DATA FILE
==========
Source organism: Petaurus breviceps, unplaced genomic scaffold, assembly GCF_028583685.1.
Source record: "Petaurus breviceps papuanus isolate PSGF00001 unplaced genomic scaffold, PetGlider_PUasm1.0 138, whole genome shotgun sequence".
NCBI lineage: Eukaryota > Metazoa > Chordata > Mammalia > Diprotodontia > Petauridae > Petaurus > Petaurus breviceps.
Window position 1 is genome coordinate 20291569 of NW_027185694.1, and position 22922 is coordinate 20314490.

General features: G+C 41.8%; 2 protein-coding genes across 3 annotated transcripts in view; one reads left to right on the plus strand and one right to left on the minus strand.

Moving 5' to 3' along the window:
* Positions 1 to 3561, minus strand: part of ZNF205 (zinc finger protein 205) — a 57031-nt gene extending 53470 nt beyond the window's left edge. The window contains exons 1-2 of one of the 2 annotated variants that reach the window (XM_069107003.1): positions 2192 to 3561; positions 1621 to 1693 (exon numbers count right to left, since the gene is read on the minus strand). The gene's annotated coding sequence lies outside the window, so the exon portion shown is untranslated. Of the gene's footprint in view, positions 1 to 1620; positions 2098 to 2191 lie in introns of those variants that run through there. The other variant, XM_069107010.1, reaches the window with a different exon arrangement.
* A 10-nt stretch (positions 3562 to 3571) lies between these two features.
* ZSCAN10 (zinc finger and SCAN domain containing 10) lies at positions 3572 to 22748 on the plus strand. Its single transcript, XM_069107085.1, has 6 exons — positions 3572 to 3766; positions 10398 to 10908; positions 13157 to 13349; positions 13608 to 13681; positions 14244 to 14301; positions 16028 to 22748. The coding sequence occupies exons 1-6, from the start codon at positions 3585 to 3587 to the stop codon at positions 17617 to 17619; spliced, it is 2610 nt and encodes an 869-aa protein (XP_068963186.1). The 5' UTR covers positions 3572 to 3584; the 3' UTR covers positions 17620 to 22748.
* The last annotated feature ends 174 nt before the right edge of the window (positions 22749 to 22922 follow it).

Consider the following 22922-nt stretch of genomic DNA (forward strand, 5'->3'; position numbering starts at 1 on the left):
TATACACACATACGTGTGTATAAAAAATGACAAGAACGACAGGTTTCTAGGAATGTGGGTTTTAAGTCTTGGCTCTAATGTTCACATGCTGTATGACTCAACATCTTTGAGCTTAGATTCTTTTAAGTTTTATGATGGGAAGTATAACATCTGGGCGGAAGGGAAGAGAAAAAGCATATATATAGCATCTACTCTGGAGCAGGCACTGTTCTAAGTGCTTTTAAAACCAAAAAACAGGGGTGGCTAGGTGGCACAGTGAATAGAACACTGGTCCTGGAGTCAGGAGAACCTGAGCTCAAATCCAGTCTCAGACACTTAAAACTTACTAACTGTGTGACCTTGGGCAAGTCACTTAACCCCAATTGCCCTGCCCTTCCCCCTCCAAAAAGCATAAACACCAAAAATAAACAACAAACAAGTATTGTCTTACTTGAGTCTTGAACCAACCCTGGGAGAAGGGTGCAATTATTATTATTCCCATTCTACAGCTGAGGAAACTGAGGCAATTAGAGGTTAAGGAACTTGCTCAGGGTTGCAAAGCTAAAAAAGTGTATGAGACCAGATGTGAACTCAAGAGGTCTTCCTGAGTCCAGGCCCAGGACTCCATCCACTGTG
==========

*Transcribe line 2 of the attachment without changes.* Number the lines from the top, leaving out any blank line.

Source record: "Petaurus breviceps papuanus isolate PSGF00001 unplaced genomic scaffold, PetGlider_PUasm1.0 138, whole genome shotgun sequence".